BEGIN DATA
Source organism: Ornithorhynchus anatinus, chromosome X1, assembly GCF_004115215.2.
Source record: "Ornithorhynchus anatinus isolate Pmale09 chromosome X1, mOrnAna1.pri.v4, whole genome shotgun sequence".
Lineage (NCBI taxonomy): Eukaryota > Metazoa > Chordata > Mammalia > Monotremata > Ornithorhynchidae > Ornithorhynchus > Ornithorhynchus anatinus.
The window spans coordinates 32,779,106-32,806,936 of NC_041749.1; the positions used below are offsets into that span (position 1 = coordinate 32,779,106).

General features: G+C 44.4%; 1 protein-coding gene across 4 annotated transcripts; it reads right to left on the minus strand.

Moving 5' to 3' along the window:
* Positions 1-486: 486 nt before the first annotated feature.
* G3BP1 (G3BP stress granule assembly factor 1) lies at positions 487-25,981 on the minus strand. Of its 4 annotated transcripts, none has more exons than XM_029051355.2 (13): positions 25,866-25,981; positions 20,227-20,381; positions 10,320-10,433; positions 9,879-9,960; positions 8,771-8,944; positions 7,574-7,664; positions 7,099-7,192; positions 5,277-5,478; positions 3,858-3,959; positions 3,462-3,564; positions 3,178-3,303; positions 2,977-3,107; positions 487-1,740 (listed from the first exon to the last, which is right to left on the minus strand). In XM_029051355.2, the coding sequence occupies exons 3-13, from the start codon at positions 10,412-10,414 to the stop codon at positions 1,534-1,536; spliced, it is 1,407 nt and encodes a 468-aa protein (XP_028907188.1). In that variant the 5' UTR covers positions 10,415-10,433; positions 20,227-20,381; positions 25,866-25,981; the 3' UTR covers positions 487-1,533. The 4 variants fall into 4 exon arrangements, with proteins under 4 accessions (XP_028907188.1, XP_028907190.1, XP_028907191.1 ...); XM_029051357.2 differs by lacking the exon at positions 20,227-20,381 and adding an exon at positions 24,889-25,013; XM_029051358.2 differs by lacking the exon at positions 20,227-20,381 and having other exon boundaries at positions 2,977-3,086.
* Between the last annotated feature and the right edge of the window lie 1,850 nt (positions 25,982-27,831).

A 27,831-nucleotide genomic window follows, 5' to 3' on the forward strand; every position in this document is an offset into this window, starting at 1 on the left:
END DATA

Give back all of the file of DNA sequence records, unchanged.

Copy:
Source organism: Ornithorhynchus anatinus, chromosome X1, assembly GCF_004115215.2.
Source record: "Ornithorhynchus anatinus isolate Pmale09 chromosome X1, mOrnAna1.pri.v4, whole genome shotgun sequence".
Lineage (NCBI taxonomy): Eukaryota > Metazoa > Chordata > Mammalia > Monotremata > Ornithorhynchidae > Ornithorhynchus > Ornithorhynchus anatinus.
The window spans coordinates 32,779,106-32,806,936 of NC_041749.1; the positions used below are offsets into that span (position 1 = coordinate 32,779,106).

General features: G+C 44.4%; 1 protein-coding gene across 4 annotated transcripts; it reads right to left on the minus strand.

Moving 5' to 3' along the window:
* Positions 1-486: 486 nt before the first annotated feature.
* G3BP1 (G3BP stress granule assembly factor 1) lies at positions 487-25,981 on the minus strand. Of its 4 annotated transcripts, none has more exons than XM_029051355.2 (13): positions 25,866-25,981; positions 20,227-20,381; positions 10,320-10,433; positions 9,879-9,960; positions 8,771-8,944; positions 7,574-7,664; positions 7,099-7,192; positions 5,277-5,478; positions 3,858-3,959; positions 3,462-3,564; positions 3,178-3,303; positions 2,977-3,107; positions 487-1,740 (listed from the first exon to the last, which is right to left on the minus strand). In XM_029051355.2, the coding sequence occupies exons 3-13, from the start codon at positions 10,412-10,414 to the stop codon at positions 1,534-1,536; spliced, it is 1,407 nt and encodes a 468-aa protein (XP_028907188.1). In that variant the 5' UTR covers positions 10,415-10,433; positions 20,227-20,381; positions 25,866-25,981; the 3' UTR covers positions 487-1,533. The 4 variants fall into 4 exon arrangements, with proteins under 4 accessions (XP_028907188.1, XP_028907190.1, XP_028907191.1 ...); XM_029051357.2 differs by lacking the exon at positions 20,227-20,381 and adding an exon at positions 24,889-25,013; XM_029051358.2 differs by lacking the exon at positions 20,227-20,381 and having other exon boundaries at positions 2,977-3,086.
* Between the last annotated feature and the right edge of the window lie 1,850 nt (positions 25,982-27,831).

A 27,831-nucleotide genomic window follows, 5' to 3' on the forward strand; every position in this document is an offset into this window, starting at 1 on the left: